You practice voodoo, is it something you grew up in, or it was your choice later on?

I grew up observing ceremonies and was a spectator at a very young age, but I’ve always loved the practice. But again, back to not letting fear take the lead, I decided as an adult to walk fully in my truth and fearlessly. 

People tend to have a misconception about voodoo, how would you explain it to them?

Voodoo is a way of life, simply put. It is what you make of it, you get back what you put in it. It can be beautiful and it can also be scary, like most things in life, I feel. 

Voodoo is part of our culture to come to think about it. But why do you think Haitians refuse to accept it?
We’ve been heavily brainwashed to believe that our heritage is evil, wrong, and vile. Which simply isn’t true. It’s a tactic used to dismantle us of our own identities. I have a lot I can say on this topic, but I’ll leave it at that.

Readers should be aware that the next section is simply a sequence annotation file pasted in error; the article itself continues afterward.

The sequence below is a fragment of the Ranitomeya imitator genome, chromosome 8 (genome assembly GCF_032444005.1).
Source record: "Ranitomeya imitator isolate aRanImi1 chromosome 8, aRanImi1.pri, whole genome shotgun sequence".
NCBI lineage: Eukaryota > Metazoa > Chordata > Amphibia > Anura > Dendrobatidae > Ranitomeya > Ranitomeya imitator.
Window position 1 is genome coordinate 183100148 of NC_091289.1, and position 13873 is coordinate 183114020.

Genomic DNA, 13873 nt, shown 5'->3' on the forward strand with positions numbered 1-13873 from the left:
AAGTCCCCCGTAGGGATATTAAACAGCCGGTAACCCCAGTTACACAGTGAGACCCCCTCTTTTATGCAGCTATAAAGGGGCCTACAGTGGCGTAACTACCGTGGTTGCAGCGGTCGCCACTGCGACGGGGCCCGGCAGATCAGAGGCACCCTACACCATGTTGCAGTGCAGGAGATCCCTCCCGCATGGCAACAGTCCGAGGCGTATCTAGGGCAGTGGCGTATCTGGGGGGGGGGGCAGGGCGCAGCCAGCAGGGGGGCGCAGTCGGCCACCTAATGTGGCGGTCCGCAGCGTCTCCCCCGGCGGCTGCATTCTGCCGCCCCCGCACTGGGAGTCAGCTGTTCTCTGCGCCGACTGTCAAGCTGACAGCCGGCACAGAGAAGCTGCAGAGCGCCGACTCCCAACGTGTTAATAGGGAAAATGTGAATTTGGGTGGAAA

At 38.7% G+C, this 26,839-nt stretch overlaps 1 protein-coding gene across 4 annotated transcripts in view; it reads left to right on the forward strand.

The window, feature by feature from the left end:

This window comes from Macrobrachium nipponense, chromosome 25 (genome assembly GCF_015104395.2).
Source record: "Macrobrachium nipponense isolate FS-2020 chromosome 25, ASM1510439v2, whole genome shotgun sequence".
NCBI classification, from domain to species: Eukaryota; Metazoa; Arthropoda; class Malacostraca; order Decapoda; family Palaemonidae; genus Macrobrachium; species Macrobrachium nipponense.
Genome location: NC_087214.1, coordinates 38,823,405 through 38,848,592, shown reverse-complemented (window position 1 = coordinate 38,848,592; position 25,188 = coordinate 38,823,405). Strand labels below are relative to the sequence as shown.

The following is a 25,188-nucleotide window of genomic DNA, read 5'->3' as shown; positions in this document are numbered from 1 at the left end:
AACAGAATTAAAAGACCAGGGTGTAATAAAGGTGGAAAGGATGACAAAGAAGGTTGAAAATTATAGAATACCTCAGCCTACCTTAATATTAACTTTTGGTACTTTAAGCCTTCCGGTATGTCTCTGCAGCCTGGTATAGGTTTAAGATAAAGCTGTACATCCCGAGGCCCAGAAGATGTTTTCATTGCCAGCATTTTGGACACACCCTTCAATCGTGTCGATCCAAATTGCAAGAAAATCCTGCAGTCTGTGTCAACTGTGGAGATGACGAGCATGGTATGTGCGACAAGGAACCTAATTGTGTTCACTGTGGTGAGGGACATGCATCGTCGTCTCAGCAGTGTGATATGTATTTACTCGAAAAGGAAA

You are a new mom, how has this changed you? What is your best part about being a mom?

I have become more aware of my actions and how they will impact my daughter.  I want to serve as an example to her and have become more mindful of how to do that with intention. 

You called your daughter Loa, why did you choose this name?

We wanted to give her a strong name that would make her proud of her heritage, her ancestors, her spirits, and Loa covered all those bases. 

If later on, your daughter chooses to go another route when it comes to faith, how would you feel about it?

I will have an open mind and heart and like my own mother did for me, allow her to become her own person. 

Everyone sees voodoo differently, what does it mean to you?

It is all encompassing, it means embracing the light and the dark, the ups and the downs, acknowledging that we are all one. Voodoo is multifaceted, multilayered and multidimensional, like the universe, like us. 

 Outside of being a mom, or singer, what else does Riva do?

I paint, I make jewelry. I recently started sewing, and have been hosting virtual healing circles since the pandemic for those who are seeking to connect on a deeper level with themselves and their guides.